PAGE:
Baptism is one of the joyous gatherings of family, friends and church. Besides being one of the Episcopal Church’s major Sacrament, it is a major ritual and tradition in many of our families.
Once a child is old enough to understand what is about to take place, about three years of age, it is important to include the child in preparation for Baptism. Once Baptized, it is important to have a celebration annually of this important milestone in the child’s life and in the family life. It is a reminder of the spiritual/faith journey that was started and a good time to reevaluate where we are on that path.
Child Preparation/Family Preparation:
- Start by reading Jesus’ Baptism (Luke1-2; Matthew 1-2:15).
- Discuss what other stories in the Bible involving water? (Noah, Exodus, Woman at the Well)
- What does Baptism mean to the parents?
- Talk about Baptism (The Book of Common Prayer pages 858-859) for parents and older children. For younger, put in simple words what is written in the BCP.
- For children 10 and under, I read with them: Today is a Baptism Day by Anna V. Osteneo Moore. Asking at each page, I wonder what this means to you? Add to what is said to help them grasp an understanding of what the Baptism Covenant is.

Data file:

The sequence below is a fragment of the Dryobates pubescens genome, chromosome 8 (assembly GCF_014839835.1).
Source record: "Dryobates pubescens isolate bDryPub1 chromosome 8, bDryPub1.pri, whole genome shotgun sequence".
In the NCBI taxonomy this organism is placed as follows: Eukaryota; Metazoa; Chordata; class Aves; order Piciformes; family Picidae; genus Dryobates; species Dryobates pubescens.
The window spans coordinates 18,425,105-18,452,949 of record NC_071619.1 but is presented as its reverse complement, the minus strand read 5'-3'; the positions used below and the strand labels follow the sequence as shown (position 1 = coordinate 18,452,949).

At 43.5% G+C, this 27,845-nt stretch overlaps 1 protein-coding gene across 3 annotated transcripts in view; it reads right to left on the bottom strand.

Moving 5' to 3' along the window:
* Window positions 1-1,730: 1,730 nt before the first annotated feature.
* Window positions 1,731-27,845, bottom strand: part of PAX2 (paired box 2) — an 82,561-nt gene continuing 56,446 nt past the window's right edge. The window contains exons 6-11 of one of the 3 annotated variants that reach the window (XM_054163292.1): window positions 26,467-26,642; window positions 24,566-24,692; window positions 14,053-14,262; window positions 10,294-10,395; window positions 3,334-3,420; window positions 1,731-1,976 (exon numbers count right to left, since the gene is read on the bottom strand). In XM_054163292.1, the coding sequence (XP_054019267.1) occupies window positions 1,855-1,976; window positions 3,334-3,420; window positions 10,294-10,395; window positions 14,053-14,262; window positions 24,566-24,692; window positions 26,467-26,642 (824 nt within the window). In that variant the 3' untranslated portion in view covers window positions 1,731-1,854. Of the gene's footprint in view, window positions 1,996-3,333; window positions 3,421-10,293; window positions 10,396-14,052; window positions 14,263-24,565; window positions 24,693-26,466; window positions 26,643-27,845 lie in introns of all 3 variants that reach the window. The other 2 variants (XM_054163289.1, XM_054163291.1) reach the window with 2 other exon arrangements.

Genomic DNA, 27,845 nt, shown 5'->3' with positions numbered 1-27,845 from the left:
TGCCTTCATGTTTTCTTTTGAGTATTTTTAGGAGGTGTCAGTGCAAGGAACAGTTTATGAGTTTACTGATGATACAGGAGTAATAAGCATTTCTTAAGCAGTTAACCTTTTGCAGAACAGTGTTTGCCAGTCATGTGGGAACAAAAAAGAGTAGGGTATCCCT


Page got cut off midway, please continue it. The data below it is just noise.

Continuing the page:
- Review the “what will happen” at the Baptism (the mechanics) to the child.
- This is a special day! Discuss ways to celebrate this day and going forward each year.
- At home, ask them to look at other family member’s baptisms’ pictures, candles, bulletins, and other memorabilia. I give them a copy of the book to reread a few times before the big day and encourage them to call me or come see me with any questions that may come up.
Celebrating an Anniversary of Baptism- Here are ideas and ways to honor the day in the years to come! The family is encouraged to develop their own tradition to celebrate. Ideas include:
- Lighting their Baptismal Candle and each family member saying a blessing about the person and closing it with prayer.
- Giving the child a book of age appropriate prayers or Bible with the whole family encircling the child or laying hands on the child while a prayer is said.
- Get out pictures from the child’s Baptism, with each person saying how the child has grown in faith or on their life journey. Close the time with the child having a cupcake or some small celebration treat after a prayer is said for the child.
- Ask the Godparents over for dinner on each anniversary of the Baptism or some other person who is important in the child’s faith life.
- Each person in the family writes a short poem or prayer for the child and then reads them out loud while the Baptismal Candle is lit. Put them in a scrap book that is added to each year.